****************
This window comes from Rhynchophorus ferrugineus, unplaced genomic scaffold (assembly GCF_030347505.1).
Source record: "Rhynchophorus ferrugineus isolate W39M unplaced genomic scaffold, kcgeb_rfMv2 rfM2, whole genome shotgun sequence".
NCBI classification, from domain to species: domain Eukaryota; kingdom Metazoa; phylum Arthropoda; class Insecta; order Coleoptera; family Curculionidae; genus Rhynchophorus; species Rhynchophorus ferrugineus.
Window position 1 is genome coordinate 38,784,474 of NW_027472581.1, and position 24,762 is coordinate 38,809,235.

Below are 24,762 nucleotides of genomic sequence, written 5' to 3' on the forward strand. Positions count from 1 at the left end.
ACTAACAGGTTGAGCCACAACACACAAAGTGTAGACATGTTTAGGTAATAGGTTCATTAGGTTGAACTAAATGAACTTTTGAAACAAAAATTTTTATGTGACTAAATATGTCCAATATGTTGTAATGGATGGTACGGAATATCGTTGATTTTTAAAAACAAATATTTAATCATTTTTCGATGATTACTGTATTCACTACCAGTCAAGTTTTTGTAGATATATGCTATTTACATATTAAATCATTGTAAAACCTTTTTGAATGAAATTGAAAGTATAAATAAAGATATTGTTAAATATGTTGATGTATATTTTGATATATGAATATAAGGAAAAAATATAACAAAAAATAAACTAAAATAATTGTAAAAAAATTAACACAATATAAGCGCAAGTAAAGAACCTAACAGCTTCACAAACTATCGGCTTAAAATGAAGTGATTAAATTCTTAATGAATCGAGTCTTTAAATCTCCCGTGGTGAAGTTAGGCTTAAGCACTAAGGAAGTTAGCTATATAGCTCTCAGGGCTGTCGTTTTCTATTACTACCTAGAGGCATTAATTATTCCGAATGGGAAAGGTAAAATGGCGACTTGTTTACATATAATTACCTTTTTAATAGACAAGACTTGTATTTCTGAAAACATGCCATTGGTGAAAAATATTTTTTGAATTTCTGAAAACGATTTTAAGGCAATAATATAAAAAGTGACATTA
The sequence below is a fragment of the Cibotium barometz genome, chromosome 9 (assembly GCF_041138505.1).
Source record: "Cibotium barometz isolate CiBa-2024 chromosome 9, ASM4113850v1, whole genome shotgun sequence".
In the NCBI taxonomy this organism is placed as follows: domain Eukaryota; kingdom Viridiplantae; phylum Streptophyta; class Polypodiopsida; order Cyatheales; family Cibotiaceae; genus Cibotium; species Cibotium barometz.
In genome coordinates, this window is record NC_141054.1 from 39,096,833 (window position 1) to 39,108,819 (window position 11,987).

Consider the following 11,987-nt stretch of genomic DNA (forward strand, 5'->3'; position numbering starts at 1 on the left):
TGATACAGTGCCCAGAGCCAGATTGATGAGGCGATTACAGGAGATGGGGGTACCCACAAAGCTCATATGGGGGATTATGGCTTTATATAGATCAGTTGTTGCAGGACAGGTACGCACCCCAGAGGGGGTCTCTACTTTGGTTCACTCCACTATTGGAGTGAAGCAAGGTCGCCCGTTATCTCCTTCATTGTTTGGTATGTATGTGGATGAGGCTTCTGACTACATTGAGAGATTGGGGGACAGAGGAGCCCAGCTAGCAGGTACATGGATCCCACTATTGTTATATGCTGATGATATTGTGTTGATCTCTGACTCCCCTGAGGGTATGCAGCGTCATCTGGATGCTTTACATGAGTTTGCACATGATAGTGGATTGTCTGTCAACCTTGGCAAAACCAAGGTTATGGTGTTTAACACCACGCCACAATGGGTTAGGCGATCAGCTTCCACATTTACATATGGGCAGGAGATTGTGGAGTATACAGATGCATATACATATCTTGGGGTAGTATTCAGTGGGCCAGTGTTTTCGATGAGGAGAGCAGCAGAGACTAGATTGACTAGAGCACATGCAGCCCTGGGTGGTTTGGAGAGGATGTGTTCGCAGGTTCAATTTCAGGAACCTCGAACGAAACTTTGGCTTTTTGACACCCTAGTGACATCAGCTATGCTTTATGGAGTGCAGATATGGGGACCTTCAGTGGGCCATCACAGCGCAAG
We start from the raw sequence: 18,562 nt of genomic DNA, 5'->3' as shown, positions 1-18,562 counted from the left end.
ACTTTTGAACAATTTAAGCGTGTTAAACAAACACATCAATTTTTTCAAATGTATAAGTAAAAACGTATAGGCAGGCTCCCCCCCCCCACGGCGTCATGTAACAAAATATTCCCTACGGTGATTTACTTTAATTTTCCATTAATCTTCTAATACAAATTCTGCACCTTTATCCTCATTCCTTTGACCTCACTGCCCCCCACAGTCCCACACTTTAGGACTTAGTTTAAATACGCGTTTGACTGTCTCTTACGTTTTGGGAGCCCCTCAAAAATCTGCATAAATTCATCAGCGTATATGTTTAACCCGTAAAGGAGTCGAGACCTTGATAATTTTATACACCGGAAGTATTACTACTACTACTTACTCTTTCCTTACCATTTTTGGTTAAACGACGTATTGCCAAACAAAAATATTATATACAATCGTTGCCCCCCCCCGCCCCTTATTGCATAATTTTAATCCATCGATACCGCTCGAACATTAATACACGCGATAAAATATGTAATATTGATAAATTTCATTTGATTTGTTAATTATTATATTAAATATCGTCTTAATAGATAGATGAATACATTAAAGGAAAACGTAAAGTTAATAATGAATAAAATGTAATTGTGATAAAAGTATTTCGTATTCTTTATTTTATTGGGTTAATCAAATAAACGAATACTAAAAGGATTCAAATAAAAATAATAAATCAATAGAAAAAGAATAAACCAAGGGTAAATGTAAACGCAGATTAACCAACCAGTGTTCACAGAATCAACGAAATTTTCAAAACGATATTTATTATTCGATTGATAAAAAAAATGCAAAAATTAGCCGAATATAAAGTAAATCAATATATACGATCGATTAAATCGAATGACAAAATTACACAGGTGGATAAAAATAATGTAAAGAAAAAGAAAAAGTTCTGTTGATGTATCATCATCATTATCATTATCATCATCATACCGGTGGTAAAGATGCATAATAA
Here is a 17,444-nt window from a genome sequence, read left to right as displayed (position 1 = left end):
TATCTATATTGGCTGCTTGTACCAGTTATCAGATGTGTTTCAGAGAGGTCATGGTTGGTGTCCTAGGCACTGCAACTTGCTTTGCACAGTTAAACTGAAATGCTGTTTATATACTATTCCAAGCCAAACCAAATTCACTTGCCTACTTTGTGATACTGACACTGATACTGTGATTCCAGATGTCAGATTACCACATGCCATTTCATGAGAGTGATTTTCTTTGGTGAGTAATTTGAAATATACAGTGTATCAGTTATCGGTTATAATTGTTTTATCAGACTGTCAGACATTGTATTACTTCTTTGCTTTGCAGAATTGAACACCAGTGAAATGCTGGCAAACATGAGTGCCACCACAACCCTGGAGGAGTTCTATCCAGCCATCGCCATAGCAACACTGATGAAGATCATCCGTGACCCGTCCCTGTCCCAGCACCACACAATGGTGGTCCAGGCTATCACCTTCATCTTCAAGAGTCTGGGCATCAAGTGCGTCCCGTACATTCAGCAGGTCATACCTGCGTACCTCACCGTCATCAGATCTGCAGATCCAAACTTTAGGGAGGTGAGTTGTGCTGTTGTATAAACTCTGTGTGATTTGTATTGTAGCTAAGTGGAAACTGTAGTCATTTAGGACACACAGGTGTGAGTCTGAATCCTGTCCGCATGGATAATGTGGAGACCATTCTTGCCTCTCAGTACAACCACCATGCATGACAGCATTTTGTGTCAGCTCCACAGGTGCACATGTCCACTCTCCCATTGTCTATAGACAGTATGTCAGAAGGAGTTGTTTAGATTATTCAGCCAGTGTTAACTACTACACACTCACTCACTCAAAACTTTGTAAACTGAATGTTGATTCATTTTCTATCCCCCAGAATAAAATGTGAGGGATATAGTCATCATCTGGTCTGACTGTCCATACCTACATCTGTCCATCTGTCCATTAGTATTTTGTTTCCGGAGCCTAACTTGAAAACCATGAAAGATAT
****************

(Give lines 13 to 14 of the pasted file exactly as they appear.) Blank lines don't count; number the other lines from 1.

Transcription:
We start from the raw sequence: 18,562 nt of genomic DNA, 5'->3' as shown, positions 1-18,562 counted from the left end.
ACTTTTGAACAATTTAAGCGTGTTAAACAAACACATCAATTTTTTCAAATGTATAAGTAAAAACGTATAGGCAGGCTCCCCCCCCCCACGGCGTCATGTAACAAAATATTCCCTACGGTGATTTACTTTAATTTTCCATTAATCTTCTAATACAAATTCTGCACCTTTATCCTCATTCCTTTGACCTCACTGCCCCCCACAGTCCCACACTTTAGGACTTAGTTTAAATACGCGTTTGACTGTCTCTTACGTTTTGGGAGCCCCTCAAAAATCTGCATAAATTCATCAGCGTATATGTTTAACCCGTAAAGGAGTCGAGACCTTGATAATTTTATACACCGGAAGTATTACTACTACTACTTACTCTTTCCTTACCATTTTTGGTTAAACGACGTATTGCCAAACAAAAATATTATATACAATCGTTGCCCCCCCCCGCCCCTTATTGCATAATTTTAATCCATCGATACCGCTCGAACATTAATACACGCGATAAAATATGTAATATTGATAAATTTCATTTGATTTGTTAATTATTATATTAAATATCGTCTTAATAGATAGATGAATACATTAAAGGAAAACGTAAAGTTAATAATGAATAAAATGTAATTGTGATAAAAGTATTTCGTATTCTTTATTTTATTGGGTTAATCAAATAAACGAATACTAAAAGGATTCAAATAAAAATAATAAATCAATAGAAAAAGAATAAACCAAGGGTAAATGTAAACGCAGATTAACCAACCAGTGTTCACAGAATCAACGAAATTTTCAAAACGATATTTATTATTCGATTGATAAAAAAAATGCAAAAATTAGCCGAATATAAAGTAAATCAATATATACGATCGATTAAATCGAATGACAAAATTACACAGGTGGATAAAAATAATGTAAAGAAAAAGAAAAAGTTCTGTTGATGTATCATCATCATTATCATTATCATCATCATACCGGTGGTAAAGATGCATAATAA